404 S. Church St., Rocky Mount, NC

    Status:

    Standing

    Type:

    Public

    Note:

    A brick building with stone-framed fire engine doors and a tile roof.


  • Halifax County Home and Tubercular Hospital

    Contributors:
    Benton and Benton, architects; Charles C. Benton, Sr., architect; Frank W. Benton, architect
    Dates:

    1923

    Location:
    Halifax, Halifax County
    Street Address:

    NC 903, Halifax vicinity, NC

    Status:

    Standing

    Type:

    Public

    Images Puslished In:

    Henry V. Taves, The Historic Architecture of Halifax County, North Carolina (2010).

    Note:

    The firm employed a symmetrical design in Colonial Revival style for the building, one of several such facilities for care of the poor and the sick in the early 20th century.


  • Hickory Drugstore

    Contributors:
    Benton and Benton, architects; Charles C. Benton, Sr., architect; Frank W. Benton, architect
    Dates:

    1924

    Location:
    Hickory, Catawba County
    Street Address:

    Hickory, NC

    Status:

    Unknown

    Type:

    Commercial

    Note:

    The Manufacturers’ Record in 1924 noted that Benton and Benton were architects for a drugstore in Hickory, which was to feature ornamental terra cotta.


  • Kinston Union Station

    Contributors:
    Benton and Benton, architects; Charles C. Benton, Sr., architect; Frank W. Benton, architect
    Dates:

    1924

    Location:
    Kinston, Lenoir County
    Street Address:

    E. Caswell St. at Davis St., Kinston, NC

    Status:

    No longer standing

    Type:

    Transportation

    Note:

    The postcard view of the station features a rare example of a drawing signed by Benton and Benton.


  • Lenoir High School

    Contributors:
    Benton and Benton, architects; Charles C. Benton, Sr., architect; Frank W. Benton, architect; Joe W. Stout, contractor; Joe W. Stout & Co., contractors
    Dates:

    1922

    Location:
    Lenoir, Caldwell County
    Street Address:

    100 Willow St., Lenoir, NC

    Status:

    Standing

    Type:

    Educational

    Note:

    Typical of the consolidated high schools of its era, the large brick building, 220 feet long, features classical detailing.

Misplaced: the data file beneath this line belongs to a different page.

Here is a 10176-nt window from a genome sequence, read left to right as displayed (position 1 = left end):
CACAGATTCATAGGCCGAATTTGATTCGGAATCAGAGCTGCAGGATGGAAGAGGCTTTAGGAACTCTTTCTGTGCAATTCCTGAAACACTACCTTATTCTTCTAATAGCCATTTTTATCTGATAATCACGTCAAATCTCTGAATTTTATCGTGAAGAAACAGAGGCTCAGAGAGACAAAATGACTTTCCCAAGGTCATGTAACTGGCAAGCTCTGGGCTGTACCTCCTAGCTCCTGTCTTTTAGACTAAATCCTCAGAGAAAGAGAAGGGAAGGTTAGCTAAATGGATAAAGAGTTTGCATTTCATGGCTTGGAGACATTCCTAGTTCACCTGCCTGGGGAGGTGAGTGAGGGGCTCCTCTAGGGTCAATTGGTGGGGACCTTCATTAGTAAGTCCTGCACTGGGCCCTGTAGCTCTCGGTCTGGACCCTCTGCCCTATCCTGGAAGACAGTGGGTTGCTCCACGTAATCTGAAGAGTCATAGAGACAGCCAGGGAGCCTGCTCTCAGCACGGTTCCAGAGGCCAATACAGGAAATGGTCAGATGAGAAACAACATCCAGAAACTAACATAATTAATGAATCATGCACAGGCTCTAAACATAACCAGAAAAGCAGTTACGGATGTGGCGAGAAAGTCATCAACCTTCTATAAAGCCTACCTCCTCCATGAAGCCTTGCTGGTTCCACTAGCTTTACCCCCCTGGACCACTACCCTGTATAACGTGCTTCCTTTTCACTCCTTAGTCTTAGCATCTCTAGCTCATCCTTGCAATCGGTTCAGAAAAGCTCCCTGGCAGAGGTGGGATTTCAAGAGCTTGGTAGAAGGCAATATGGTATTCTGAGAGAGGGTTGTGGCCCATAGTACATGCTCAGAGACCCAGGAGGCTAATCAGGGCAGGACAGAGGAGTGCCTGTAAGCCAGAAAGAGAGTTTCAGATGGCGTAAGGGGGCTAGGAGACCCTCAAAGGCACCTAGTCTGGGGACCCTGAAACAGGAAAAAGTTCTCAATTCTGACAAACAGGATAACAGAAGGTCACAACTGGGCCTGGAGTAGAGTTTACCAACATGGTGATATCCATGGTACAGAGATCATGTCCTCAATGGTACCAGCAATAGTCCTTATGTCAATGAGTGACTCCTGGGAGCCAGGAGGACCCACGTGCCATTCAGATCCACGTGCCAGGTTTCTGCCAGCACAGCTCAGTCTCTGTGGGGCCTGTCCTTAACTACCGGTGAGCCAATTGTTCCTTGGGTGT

• Lloyd and Lillian Turnage House

    Contributors:
    Benton and Benton, architects; Charles C. Benton, Sr., architect; Frank W. Benton, architect
    Dates:

    1922

    Location:
    Ayden, Pitt County
    Street Address:

    811 W. 3rd St., Ayden, NC

    Status:

    Standing

    Type:

    Residential

    Images Puslished In:

    Catherine W. Bishir and Michael T. Southern, A Guide to the Historic Architecture of Eastern North Carolina (1996).
    Scott Power, The Historical Architecture of Pitt County, North Carolina (1991).

    Note:

    The especially well-detailed bungalow has a deep porch that extends as a porte cochere. Drawings (blueprints) and specifications for the house are in the Special Collections Research Center, North Carolina State University Libraries, Raleigh, North Carolina.


  • Montgomery County Courthouse

    Contributors:
    Benton and Benton, architects; Charles C. Benton, Sr., architect
    Dates:

    1921

    Location:
    Troy, Montgomery County
    Street Address:

    SE corner of E. Main St. and S. Main St., Troy, NC

    Status:

    Standing

    Type:

    Public

    Note:

    Built of tan brick and cast stone, the courthouse features a full-height Doric portico.


  • Morehead City Hospital

    Contributors:
    Benton and Benton, architects; Charles C. Benton, Sr., architect; Frank W. Benton, architect